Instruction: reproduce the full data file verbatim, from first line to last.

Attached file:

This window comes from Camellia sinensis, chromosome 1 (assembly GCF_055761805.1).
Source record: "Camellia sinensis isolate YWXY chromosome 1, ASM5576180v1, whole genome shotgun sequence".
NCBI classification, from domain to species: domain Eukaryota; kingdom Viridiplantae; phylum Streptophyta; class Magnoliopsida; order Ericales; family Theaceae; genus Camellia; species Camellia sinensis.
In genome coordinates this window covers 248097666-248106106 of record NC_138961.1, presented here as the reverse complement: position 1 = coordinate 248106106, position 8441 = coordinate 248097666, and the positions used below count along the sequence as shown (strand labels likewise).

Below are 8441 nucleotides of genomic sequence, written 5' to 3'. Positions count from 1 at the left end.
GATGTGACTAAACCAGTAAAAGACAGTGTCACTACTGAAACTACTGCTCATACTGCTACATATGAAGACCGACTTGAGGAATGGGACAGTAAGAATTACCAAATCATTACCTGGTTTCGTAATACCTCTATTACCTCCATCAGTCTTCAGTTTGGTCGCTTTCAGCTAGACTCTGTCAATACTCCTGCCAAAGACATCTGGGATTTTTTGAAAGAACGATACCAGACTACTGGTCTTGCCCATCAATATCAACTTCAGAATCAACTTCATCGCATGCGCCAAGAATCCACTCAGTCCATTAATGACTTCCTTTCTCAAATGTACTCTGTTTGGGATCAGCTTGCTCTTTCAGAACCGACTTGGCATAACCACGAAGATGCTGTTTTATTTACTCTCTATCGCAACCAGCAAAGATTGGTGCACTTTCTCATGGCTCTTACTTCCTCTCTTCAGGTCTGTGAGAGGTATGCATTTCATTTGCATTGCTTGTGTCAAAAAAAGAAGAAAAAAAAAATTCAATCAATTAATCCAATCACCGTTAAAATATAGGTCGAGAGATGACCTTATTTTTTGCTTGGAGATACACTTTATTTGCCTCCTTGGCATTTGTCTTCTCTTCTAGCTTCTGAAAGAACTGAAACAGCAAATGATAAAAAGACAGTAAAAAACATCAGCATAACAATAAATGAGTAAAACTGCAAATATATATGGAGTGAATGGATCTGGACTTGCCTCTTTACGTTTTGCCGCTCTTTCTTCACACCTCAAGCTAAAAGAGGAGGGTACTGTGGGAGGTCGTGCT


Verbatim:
This window comes from Camellia sinensis, chromosome 1 (assembly GCF_055761805.1).
Source record: "Camellia sinensis isolate YWXY chromosome 1, ASM5576180v1, whole genome shotgun sequence".
NCBI classification, from domain to species: domain Eukaryota; kingdom Viridiplantae; phylum Streptophyta; class Magnoliopsida; order Ericales; family Theaceae; genus Camellia; species Camellia sinensis.
In genome coordinates this window covers 248097666-248106106 of record NC_138961.1, presented here as the reverse complement: position 1 = coordinate 248106106, position 8441 = coordinate 248097666, and the positions used below count along the sequence as shown (strand labels likewise).

Below are 8441 nucleotides of genomic sequence, written 5' to 3'. Positions count from 1 at the left end.
GATGTGACTAAACCAGTAAAAGACAGTGTCACTACTGAAACTACTGCTCATACTGCTACATATGAAGACCGACTTGAGGAATGGGACAGTAAGAATTACCAAATCATTACCTGGTTTCGTAATACCTCTATTACCTCCATCAGTCTTCAGTTTGGTCGCTTTCAGCTAGACTCTGTCAATACTCCTGCCAAAGACATCTGGGATTTTTTGAAAGAACGATACCAGACTACTGGTCTTGCCCATCAATATCAACTTCAGAATCAACTTCATCGCATGCGCCAAGAATCCACTCAGTCCATTAATGACTTCCTTTCTCAAATGTACTCTGTTTGGGATCAGCTTGCTCTTTCAGAACCGACTTGGCATAACCACGAAGATGCTGTTTTATTTACTCTCTATCGCAACCAGCAAAGATTGGTGCACTTTCTCATGGCTCTTACTTCCTCTCTTCAGGTCTGTGAGAGGTATGCATTTCATTTGCATTGCTTGTGTCAAAAAAAGAAGAAAAAAAAAATTCAATCAATTAATCCAATCACCGTTAAAATATAGGTCGAGAGATGACCTTATTTTTTGCTTGGAGATACACTTTATTTGCCTCCTTGGCATTTGTCTTCTCTTCTAGCTTCTGAAAGAACTGAAACAGCAAATGATAAAAAGACAGTAAAAAACATCAGCATAACAATAAATGAGTAAAACTGCAAATATATATGGAGTGAATGGATCTGGACTTGCCTCTTTACGTTTTGCCGCTCTTTCTTCACACCTCAAGCTAAAAGAGGAGGGTACTGTGGGAGGTCGTGCT